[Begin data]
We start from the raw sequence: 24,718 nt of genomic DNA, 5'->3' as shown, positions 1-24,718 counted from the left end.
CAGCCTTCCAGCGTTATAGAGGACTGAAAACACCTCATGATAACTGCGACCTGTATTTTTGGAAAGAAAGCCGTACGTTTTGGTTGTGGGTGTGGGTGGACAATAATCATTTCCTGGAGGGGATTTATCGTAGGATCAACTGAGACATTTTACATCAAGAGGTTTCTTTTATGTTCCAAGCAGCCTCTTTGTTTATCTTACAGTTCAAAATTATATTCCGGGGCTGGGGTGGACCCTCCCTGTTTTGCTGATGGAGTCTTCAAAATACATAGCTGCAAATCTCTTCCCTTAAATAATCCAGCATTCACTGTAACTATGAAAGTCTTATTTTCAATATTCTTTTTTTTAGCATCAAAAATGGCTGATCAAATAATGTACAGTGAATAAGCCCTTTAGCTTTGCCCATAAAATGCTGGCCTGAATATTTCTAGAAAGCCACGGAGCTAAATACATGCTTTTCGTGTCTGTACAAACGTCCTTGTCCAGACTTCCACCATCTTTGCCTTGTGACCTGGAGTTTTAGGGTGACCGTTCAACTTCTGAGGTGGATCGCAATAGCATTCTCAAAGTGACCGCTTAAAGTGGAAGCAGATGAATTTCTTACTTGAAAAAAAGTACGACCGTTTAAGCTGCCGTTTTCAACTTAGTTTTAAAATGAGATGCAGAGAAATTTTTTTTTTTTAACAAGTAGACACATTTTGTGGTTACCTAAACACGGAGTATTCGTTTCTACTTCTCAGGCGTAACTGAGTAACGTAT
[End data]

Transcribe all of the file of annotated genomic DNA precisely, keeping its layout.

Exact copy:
We start from the raw sequence: 24,718 nt of genomic DNA, 5'->3' as shown, positions 1-24,718 counted from the left end.
CAGCCTTCCAGCGTTATAGAGGACTGAAAACACCTCATGATAACTGCGACCTGTATTTTTGGAAAGAAAGCCGTACGTTTTGGTTGTGGGTGTGGGTGGACAATAATCATTTCCTGGAGGGGATTTATCGTAGGATCAACTGAGACATTTTACATCAAGAGGTTTCTTTTATGTTCCAAGCAGCCTCTTTGTTTATCTTACAGTTCAAAATTATATTCCGGGGCTGGGGTGGACCCTCCCTGTTTTGCTGATGGAGTCTTCAAAATACATAGCTGCAAATCTCTTCCCTTAAATAATCCAGCATTCACTGTAACTATGAAAGTCTTATTTTCAATATTCTTTTTTTTAGCATCAAAAATGGCTGATCAAATAATGTACAGTGAATAAGCCCTTTAGCTTTGCCCATAAAATGCTGGCCTGAATATTTCTAGAAAGCCACGGAGCTAAATACATGCTTTTCGTGTCTGTACAAACGTCCTTGTCCAGACTTCCACCATCTTTGCCTTGTGACCTGGAGTTTTAGGGTGACCGTTCAACTTCTGAGGTGGATCGCAATAGCATTCTCAAAGTGACCGCTTAAAGTGGAAGCAGATGAATTTCTTACTTGAAAAAAAGTACGACCGTTTAAGCTGCCGTTTTCAACTTAGTTTTAAAATGAGATGCAGAGAAATTTTTTTTTTTTAACAAGTAGACACATTTTGTGGTTACCTAAACACGGAGTATTCGTTTCTACTTCTCAGGCGTAACTGAGTAACGTAT